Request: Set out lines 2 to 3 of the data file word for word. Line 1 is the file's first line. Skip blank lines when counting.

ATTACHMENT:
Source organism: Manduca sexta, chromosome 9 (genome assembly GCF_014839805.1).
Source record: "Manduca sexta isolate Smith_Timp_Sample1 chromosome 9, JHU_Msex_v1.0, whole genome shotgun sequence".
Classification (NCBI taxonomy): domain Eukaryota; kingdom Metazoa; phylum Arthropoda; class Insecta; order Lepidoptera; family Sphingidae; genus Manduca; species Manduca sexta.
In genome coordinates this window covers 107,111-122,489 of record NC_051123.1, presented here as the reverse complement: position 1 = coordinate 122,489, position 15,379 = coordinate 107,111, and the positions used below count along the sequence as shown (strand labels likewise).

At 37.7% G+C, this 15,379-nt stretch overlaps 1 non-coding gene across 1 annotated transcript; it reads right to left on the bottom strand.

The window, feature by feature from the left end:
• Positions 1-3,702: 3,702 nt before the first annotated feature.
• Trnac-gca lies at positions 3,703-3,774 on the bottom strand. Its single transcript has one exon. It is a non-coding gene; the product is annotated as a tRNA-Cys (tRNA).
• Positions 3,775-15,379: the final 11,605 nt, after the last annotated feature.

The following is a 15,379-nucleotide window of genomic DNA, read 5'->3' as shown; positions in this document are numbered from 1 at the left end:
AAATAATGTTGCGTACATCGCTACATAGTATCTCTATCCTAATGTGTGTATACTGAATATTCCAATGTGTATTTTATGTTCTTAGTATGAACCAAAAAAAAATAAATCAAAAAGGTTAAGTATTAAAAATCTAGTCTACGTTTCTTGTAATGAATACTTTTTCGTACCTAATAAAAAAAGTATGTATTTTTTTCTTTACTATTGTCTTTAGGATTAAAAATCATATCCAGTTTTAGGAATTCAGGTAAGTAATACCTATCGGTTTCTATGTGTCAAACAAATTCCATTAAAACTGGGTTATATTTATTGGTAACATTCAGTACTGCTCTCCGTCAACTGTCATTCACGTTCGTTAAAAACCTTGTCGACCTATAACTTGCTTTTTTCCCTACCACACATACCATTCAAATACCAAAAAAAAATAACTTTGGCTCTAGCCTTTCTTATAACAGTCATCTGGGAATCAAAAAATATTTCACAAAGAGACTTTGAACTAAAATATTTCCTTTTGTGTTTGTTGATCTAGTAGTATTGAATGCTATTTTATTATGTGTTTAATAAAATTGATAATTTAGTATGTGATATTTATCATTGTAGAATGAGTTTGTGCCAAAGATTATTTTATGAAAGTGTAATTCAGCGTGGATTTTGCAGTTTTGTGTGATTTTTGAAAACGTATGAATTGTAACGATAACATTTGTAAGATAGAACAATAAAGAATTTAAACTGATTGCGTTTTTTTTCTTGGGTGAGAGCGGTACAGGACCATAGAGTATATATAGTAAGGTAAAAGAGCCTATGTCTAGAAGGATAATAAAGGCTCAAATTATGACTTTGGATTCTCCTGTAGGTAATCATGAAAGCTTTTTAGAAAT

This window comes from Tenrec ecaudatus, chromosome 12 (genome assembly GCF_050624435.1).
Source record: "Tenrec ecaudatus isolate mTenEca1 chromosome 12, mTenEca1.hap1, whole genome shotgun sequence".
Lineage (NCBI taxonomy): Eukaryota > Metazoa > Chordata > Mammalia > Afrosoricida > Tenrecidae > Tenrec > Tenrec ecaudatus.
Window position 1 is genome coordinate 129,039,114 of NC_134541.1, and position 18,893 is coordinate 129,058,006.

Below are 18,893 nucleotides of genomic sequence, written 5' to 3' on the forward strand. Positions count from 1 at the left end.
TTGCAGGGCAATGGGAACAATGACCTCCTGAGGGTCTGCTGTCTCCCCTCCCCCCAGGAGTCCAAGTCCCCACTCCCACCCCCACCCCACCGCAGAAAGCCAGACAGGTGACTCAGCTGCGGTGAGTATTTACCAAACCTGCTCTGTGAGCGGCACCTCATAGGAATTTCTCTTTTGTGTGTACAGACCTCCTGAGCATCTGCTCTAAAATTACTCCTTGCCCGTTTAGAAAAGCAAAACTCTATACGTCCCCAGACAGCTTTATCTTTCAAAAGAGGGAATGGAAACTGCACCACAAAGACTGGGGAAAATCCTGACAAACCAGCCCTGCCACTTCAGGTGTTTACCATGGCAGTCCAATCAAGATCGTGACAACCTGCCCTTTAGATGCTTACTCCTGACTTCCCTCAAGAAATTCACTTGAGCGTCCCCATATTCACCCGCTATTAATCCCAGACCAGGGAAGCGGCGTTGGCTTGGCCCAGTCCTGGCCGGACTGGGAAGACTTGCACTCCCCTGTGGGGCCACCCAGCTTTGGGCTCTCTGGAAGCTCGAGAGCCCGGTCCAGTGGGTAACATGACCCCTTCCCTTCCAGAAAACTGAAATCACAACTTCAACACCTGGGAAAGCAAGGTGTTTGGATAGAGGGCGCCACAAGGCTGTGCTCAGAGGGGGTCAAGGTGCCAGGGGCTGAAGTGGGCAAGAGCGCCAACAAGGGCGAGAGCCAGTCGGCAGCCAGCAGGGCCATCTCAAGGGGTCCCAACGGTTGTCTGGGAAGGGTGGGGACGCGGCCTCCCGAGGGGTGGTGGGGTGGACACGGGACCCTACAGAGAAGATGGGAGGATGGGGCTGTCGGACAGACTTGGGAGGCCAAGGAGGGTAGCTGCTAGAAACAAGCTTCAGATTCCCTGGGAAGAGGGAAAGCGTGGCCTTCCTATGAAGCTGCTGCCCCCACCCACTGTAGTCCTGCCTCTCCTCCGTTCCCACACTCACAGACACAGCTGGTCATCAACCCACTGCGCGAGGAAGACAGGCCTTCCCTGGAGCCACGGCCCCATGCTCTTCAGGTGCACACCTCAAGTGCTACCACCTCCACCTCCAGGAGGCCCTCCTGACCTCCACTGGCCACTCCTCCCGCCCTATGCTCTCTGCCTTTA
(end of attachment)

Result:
Source record: "Manduca sexta isolate Smith_Timp_Sample1 chromosome 9, JHU_Msex_v1.0, whole genome shotgun sequence".
Classification (NCBI taxonomy): domain Eukaryota; kingdom Metazoa; phylum Arthropoda; class Insecta; order Lepidoptera; family Sphingidae; genus Manduca; species Manduca sexta.